Every month Tiger Mother – mum to moderately deaf Hayley, 14, and her two brothers Lee and Harry – brings you a frank insight into the ups and downs of life with a deaf child who has autistic spectrum disorder. Read her updates on the NDCS website, and post your views and comments.
This month, Tiger Mother is left baffled by the support 14-year-old moderately deaf Hayley receives. And Hayley’s not exactly forthcoming with information…
Wednesday evening, cooking dinner
“Oh by the way Mum, someone came into school to see me yesterday, you know, not in a lesson, in the teacher’s office, about what’s happening with me. They hadn’t heard anything from the people, you know, who do my… you know… thingies, those printouts.”
I pause, stirring spoon stilled, and mentally prepare for one of Hayley’s communication challenges – the potent combination of teenage vagueness and can’t-be-arsed-ness as well as hearing loss and ASD.
“A little more information?” I suggest.
Hayley sighs, rolling her eyes. It’s hard having such an unreasonably exacting and obtuse mum.
“Right. Not the man who used to come in, you know Mr…um, what was his name? But a lady this time. She’s going to watch me in English another day.”
Ah, I nod. Got it. A few years ago I’d have been wrestling with this information for some time to make sense of it, but now I almost instantly realise that Hayley’s Teacher of the Deaf (ToD) visited her at school.
I’ve written before in this column of how little (well, no) information we as parents are given about Teachers of the Deaf, and I make no apology for repeating the topic because I know it’s a common experience. It’s baffling and infuriating.
I mentioned that, when Hayley was very young and first wore hearing aids, she came home from school with a worrying story. She told me that a man she’d never seen before had taken her into a room alone, away from all the other children, and had a little chat with her.
Confused and more than a little alarmed? Yes I was.
It was only when I spoke to the teacher next morning that I learnt her Teacher of the Deaf had visited. I didn’t even know she had one, let alone what they did. Well why would I? No one told me.
What makes me mad is, why do the powers that be – local authority run Sensory Support services that provide ToDs – think we should not be informed? Is it a big secret?
Even when you learn that ToDs exist and work with your child, you still don’t have a clue about what they do.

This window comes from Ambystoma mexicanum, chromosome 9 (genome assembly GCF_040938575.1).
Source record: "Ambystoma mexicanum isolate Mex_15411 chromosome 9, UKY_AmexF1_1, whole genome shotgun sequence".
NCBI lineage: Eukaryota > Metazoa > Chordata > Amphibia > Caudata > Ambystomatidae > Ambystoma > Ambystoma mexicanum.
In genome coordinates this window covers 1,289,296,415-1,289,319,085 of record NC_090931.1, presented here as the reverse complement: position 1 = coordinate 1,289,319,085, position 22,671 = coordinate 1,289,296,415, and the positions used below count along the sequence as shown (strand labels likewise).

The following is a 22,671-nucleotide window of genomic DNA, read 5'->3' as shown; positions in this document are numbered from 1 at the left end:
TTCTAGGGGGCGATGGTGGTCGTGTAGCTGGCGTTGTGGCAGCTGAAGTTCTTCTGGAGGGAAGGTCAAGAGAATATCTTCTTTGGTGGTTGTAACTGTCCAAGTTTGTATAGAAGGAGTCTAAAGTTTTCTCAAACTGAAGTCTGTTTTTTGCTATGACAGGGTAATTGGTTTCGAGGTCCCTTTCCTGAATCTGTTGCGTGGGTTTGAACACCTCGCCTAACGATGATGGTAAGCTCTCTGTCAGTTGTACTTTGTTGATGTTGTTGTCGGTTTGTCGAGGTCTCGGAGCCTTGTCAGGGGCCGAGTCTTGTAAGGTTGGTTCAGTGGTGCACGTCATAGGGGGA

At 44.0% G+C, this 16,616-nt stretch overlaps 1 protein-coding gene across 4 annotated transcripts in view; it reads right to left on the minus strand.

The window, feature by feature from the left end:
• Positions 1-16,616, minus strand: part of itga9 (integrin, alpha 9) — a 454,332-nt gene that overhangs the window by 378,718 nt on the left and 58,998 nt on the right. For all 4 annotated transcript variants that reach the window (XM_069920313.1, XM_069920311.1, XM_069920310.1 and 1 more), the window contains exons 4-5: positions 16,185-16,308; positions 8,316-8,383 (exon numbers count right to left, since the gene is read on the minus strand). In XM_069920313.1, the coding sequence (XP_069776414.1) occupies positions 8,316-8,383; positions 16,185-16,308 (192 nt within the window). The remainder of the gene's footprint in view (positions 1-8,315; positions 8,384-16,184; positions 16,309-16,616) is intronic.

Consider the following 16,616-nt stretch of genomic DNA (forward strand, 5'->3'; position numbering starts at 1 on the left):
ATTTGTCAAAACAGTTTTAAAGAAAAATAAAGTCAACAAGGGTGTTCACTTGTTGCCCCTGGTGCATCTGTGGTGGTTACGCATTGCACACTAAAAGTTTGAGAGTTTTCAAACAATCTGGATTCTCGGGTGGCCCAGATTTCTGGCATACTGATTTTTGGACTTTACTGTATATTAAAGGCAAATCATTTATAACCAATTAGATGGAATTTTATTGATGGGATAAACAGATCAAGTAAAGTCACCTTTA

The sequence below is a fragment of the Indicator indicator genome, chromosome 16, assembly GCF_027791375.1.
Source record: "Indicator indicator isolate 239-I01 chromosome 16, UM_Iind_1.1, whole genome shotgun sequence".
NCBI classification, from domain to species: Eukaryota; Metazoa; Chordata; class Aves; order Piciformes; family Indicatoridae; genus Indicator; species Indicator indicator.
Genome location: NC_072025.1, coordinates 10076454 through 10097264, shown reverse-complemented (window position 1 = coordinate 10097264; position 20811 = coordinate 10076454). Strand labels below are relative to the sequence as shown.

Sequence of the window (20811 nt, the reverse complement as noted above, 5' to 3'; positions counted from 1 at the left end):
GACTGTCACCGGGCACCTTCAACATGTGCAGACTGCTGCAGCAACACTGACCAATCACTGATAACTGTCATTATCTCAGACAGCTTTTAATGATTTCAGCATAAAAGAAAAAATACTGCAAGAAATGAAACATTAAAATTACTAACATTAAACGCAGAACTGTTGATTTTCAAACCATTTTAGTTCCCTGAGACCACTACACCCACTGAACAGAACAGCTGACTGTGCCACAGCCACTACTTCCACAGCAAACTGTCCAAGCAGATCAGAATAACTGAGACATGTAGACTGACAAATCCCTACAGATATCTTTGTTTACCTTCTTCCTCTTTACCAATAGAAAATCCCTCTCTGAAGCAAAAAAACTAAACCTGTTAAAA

You’re not told when the appointments are going to be, nor invited to be there. It’s a bit like some sinister undercover benefits swoop or drugs bust. Depending on how communicative your child is, you may learn from him or her weeks after the event that a meeting has taken place. That’s if you’re lucky…
For years I didn’t know there were reports of the visits because the school SENCO never forwarded them on to me. It was only when I hounded Sensory Support that I found out the SENCO is apparently supposed to forward the reports to me. Sensory Support say ToDs don’t send parents copies, though how hard would it be to copy you in an email, or pop an extra copy in the post?
It’s like the whole thing is none of your goddam business.
I thought we were in this together, that we shared the same purpose – the good of the child and their progress at school. Surely it’s in everyone’s interests for us parents to be informed. Why this conspiracy of silence?
But on this particular occasion Hayley’s telling me about, even the ToDs were out of the loop. Hayley’s ToD hadn’t been sent any information from the audiology department Hayley attends since 2010! Whose fault is it that three years have allowed to pass with no updated information – audiology or Sensory Support?
But if I was kept in the loop, maybe I could have helped. An email, a letter, a text, hell just a Tweet or even a tap on the window from the beak of a carrier pigeon would be welcome.
How can we as parents actually learn exactly what kind of support (including from the SENCO, Speech and Language Therapy and others) their child is entitled to, especially if they don’t have a Statement?
What really worries me, and I’m sure thousands of other parents of deaf children, is that this is while the going’s good. These are the salad days of support.
Many ToDs do a great job, as plenty of parents will attest. Perhaps children who’ve been diagnosed as deaf before school age, especially profoundly deaf rather than moderately like Hayley, find the ToD plays a larger part in their lives.
But already overstretched resources mean the existing support in schools is usually woefully inadequate.
And by the time this government has finished stealing the very education from under our deaf children’s noses by viciously cutting back their vital educational support, including ToDs and Teaching Assistants, things will be even worse!
It’s just not good enough. I’m going to get as many people as possible to sign NDCS’s petition to help save deaf children’s services. Deaf children already get a rough deal – they need all the help we can give them.
But first I’m going to chase up some missing audiograms…
Sign and share NDCS’s Stolen Futures petition now to help stop vital cuts to deaf children’s services.
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